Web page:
Why did you decide to pursue a graduate degree?
My interest in older adult care began when I volunteered at a long-term care facility 15 years ago where I saw the significant need for healthcare interventions to support the aging population. Subsequently, working as a staff clinical nurse at patients’ bedsides for nearly 6 years, it continued to bother me as to why older adults continued to be hospitalized for things that could for the most part be prevented if intervened on early enough. These experiences form the foundation of my ongoing passion for research related to aging. Older adults are a population that is continuously neglected in healthcare, and I want to make a difference in the care they receive to help them remain living independently in their own homes and communities for as long as possible. I knew the best way to do this was to pursue graduate education.
Why did you decide to study at UBC?
I have always lived in Vancouver but had never seen or explored the campus of UBC prior to beginning my graduate education. I was blown away with not only the physical beauty of the campus, but also the tremendous support of the faculty at the School of Nursing. After completing my Master of Science in Nursing and Master of Public Health degrees at UBC, there was no question as to where I wanted to pursue my PhD in Nursing.
What is it specifically, that your program offers, that attracted you?
The UBC School of Nursing is a world-renowned centre for research and training. Its reputation in producing and training highly successful nurse scholars with a strong foundation of course work ranks it as one of the top universities worldwide. What attracted me to the PhD in Nursing program at UBC is the expertise and outstanding accomplishments of the nursing faculty both locally and internationally. The faculty are recognized leaders in their fields of research, and I knew that I would receive excellent mentorship and guidance in gaining the skills necessary to succeed in my research career at the UBC School of Nursing.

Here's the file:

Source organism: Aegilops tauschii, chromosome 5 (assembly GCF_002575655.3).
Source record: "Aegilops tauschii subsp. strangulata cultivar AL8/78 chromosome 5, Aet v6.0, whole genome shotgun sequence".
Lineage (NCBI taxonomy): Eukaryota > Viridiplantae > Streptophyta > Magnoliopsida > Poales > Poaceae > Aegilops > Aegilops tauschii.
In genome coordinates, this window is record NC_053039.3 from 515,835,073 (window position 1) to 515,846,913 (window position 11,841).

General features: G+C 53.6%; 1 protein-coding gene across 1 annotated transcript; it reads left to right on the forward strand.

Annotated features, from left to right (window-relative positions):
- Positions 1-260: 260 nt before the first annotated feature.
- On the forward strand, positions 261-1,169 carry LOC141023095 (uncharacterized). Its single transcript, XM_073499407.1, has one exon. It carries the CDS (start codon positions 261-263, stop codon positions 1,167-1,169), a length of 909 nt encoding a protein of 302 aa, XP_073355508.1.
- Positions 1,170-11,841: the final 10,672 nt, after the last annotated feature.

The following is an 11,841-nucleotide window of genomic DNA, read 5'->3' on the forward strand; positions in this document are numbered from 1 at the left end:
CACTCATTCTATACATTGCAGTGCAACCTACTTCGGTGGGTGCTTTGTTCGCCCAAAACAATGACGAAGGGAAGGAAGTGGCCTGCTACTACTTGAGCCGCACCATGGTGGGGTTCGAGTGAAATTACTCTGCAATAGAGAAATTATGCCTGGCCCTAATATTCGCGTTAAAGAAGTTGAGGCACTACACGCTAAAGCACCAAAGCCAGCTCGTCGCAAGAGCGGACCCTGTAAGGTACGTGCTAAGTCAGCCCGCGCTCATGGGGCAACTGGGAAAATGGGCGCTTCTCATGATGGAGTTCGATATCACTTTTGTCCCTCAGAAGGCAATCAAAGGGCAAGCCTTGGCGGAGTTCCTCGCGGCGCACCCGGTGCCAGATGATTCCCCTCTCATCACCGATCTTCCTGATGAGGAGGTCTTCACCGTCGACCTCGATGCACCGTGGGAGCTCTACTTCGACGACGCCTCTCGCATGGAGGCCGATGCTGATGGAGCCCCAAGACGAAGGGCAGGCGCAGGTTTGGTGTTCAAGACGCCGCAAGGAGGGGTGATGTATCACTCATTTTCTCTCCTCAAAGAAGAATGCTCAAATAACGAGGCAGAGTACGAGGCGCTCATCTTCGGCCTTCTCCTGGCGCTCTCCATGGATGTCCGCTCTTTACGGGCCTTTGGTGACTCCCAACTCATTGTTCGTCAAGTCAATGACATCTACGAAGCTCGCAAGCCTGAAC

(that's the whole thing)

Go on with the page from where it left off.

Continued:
What was the best surprise about UBC or life in Vancouver?
What continues to amaze me about life in Vancouver is that there is never a shortage of new areas to explore. It truly is the most beautiful place in the world and it’s easy to forget that when you’ve grown up here. Life at UBC and in Vancouver really reminds me of how lucky I am to have lived here my whole life.
What aspects of your life or career before now have best prepared you for your UBC graduate program?
My previous research and work experiences provide a strong foundation for my doctoral program. I completed a dual Master of Science in Nursing / Master of Public Health degree at UBC where I gained significant experience as a research assistant, a teaching assistant, and built lasting relationships with faculty who have continued to be incredibly supportive in helping me now pursue my doctoral education. They have provided me with endless opportunities to engage in scholarship activities to help me gain the necessary skills and experience required for a career in health research.
What do you like to do for fun or relaxation?
Spending time with family and friends and taking some time away from my studies has always helped re-charge and energize me. I also like to bake, listen to music, and spend time on personal fitness. Exploring the beautiful beaches and calming oceans and going for walks in Vancouver’s quiet neighborhoods is also great for relaxation and winding down.
What advice do you have for new graduate students?
Some advice I would give to new graduate students is:
- Take advantage of the numerous opportunities at UBC to collaborate and engage with faculty in their research and scholarship
- Stay connected with your graduate cohort; they offer valuable support and probably understand your experience as a graduate student better than anyone else
- Take time to enjoy the beautiful campus of UBC and all it has to offer
- Graduate education can be consuming and physically and mentally demanding, but don’t forget to take time for yourself and your own mental health